Milestones: The Political Importance of the White Camellia in NZ
- 1877. Kate Edger, the first woman BA graduate, was presented a white camellia at her graduation ceremony in Auckland.
- 1892. Edward M. Smith, New Plymouth MP, offered to provide any members who supported women’s suffrage with a “Taranaki camellia.”
- 1893. On 12 September 1893 a deputation from the Wellington Women’s Franchise League visited the Hon. Richard Oliver and presented twenty white camellia flowers, one for each of those members of the House of Representatives who had voted on 8 September in favour of women gaining the vote. Then on 15 September Wellington anti-Women’s Franchise League presented to the Hon. William Campbell Walker a basket of red camellias tied with red ribbon for their each of their supporters to wear in their coat buttonholes.
- 1894. September 19 Napier WCTU organised community-wide celebrations of the anniversary of “our enfranchisement.”
- 1895. The WCTU local branches in Kaiapoi and Christchurch organised September 25 celebrations of the anniversary of the franchise.
- 1896. Christchurch WCTU hosted a large meeting in the Art Gallery, on Sept. 25, to celebrate the third anniversary of the enfranchisement of the women of New Zealand.
- 1993. The Camellia japonica alba plena ‘Kate Sheppard’ was first introduced from Taranaki and became a symbol of New Zealand women’s suffrage for the national celebration of the centennial anniversary.
- 2012. The White Camellia Awards were initiated to honour businesses promoting gender equity through the UN Women’s Empowerment Principles.
- 2018. Hand-crafted white camellia brooches were given to all women MPs, and the Ministry of Women created the Suffrage 125 symbol featuring the white camellia surrounded by a ring of suffrage purple.
Stories to celebrate
Making the Most of Now
Louise Tapper of the NCWNZ Ōtautahi Christchurch Branch (assisted by Rosemary Du Plessis) led the “Making the Most of Now” project that documented the COVID-19 pandemic experiences of thirteen young women. Four short videos based on these interviews and featuring three of the participants in this research are available on the NCWNZ Ōtautahi Christchurch YouTube channel. Please share the links to these videos as widely as possible through your networks. Read more about this initiative on The Circular blog here.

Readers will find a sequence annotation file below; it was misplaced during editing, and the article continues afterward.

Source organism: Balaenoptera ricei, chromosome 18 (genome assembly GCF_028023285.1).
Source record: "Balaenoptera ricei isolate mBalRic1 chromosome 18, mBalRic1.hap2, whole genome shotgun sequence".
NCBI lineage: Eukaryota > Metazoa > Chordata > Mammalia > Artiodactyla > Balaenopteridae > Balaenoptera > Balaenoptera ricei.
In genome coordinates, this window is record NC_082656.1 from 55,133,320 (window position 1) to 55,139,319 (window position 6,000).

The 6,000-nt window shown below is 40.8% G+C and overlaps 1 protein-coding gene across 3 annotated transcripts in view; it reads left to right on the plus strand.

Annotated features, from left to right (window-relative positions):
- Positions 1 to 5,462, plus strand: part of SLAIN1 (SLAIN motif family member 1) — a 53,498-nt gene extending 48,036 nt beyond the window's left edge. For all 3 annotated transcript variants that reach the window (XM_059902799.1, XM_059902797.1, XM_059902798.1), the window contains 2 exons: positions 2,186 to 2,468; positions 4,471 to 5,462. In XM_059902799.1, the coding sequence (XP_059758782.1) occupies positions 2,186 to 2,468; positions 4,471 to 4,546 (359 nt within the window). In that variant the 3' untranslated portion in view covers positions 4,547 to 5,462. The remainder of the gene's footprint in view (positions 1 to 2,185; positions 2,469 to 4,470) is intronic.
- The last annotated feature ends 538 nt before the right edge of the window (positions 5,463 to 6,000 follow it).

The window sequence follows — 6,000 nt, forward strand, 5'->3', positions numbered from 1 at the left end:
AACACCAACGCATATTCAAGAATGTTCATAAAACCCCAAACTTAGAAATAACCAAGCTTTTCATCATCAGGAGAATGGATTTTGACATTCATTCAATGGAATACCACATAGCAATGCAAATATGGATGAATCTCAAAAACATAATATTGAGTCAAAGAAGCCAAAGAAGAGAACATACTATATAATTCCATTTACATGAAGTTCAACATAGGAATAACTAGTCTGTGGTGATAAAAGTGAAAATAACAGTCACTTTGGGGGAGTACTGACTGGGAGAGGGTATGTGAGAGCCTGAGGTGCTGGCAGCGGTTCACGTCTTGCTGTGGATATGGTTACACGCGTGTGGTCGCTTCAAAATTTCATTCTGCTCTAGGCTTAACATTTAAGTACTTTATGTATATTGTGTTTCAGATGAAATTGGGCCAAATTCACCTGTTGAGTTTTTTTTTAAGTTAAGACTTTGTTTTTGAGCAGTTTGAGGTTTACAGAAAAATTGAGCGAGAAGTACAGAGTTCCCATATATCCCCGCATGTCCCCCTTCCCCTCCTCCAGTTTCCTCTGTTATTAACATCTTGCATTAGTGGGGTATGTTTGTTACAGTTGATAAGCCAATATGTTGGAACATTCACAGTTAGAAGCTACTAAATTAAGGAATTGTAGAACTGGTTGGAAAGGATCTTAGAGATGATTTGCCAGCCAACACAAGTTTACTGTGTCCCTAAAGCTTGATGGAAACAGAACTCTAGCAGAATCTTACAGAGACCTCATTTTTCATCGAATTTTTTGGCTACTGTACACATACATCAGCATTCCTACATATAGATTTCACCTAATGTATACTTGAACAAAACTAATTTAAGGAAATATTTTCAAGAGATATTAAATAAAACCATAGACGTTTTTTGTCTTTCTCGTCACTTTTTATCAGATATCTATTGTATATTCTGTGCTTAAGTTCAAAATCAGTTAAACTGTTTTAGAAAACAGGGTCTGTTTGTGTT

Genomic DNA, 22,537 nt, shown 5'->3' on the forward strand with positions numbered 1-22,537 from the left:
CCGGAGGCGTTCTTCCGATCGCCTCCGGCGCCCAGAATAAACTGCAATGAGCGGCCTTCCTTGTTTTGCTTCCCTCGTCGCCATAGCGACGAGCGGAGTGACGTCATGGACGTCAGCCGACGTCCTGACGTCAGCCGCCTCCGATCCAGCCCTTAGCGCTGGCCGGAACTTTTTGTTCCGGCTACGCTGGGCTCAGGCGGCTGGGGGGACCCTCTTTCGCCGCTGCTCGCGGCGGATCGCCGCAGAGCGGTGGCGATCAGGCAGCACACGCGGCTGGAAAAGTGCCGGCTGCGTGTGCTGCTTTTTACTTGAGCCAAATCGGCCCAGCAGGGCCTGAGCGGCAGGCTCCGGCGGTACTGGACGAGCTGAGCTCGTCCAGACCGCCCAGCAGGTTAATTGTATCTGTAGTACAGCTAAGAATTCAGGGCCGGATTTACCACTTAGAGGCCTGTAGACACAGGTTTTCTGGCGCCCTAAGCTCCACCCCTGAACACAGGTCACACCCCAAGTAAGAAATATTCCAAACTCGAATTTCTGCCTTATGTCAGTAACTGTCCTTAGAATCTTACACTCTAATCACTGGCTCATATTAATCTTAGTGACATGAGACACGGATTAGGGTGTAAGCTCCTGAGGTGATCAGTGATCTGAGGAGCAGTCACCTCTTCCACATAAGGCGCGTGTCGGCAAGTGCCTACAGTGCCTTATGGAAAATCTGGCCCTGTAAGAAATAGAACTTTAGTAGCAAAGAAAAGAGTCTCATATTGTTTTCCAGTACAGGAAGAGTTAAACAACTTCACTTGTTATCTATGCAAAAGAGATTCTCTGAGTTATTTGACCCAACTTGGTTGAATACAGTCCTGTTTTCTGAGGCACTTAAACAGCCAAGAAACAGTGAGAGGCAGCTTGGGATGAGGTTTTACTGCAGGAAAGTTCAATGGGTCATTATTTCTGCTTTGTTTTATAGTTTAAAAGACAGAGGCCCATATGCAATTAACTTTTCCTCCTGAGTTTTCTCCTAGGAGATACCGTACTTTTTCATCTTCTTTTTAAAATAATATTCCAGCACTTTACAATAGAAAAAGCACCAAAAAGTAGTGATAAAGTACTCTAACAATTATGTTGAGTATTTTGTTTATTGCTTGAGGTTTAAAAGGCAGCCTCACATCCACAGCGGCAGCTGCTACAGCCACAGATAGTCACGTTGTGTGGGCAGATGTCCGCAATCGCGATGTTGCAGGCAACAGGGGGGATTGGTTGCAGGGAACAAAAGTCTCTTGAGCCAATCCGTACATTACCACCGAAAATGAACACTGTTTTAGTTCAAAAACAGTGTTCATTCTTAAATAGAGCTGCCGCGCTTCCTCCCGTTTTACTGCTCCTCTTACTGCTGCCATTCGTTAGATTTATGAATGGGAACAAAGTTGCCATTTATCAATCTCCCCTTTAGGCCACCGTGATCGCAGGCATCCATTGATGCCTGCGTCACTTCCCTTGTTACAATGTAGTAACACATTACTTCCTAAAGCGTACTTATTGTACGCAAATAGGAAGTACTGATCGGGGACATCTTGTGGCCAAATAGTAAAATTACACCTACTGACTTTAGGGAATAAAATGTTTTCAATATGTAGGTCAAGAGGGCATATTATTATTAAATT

First Woman Elected to Lead UN International Telecommunications Union (ITU)
Doreen Bogdan-Martin of New Jersey, USA, is the first woman elected Secretary-General of the UN International Telecommunications Union. The ITU sets international standards for the use of electromagnetic signals for radio, internet and television communications. Established in 1865, the ITU became a United Nations specialized agency in 1947.
NCWNZ Agrees with Fair Pay Agreements
The National Council of Women of New Zealand (NCWNZ) welcomes the Fair Pay Agreements Act. Extending collective bargaining has the potential to improve minimum wages and conditions of employment for all those in low paid work and in particular Māori, Pacific, disabled and migrant women.
Dates to note for November-December 2022
11 – 13 November 2022: Graduate Women International 34th triennial General Assembly and Conference (online)
9-15 November: UN International Week of Science and Peace
16 November: UNESCO International Day for Tolerance
17 November: UNESCO World Philosophy Day
20 November: World Children’s Day
25 November: International Day for the Elimination of Violence against Women
2 December: International Day for the Abolition of Slavery
3 December: International Day of Persons with Disabilities
10 December: Human Rights Day – read about the women who shaped the Universal Declaration of Human Rights
18 December: International Migrants Day
20 December: International Human Solidarity Day
Quotation to ponder
“The dogma of woman’s complete historic subjection to man must be rated as one of the most fantastic myths ever created by the human mind.”
– Mary R. Beard, Woman as Force in History: A Study in Traditions and Realities (New York: The Macmillan Co., 1946): 144.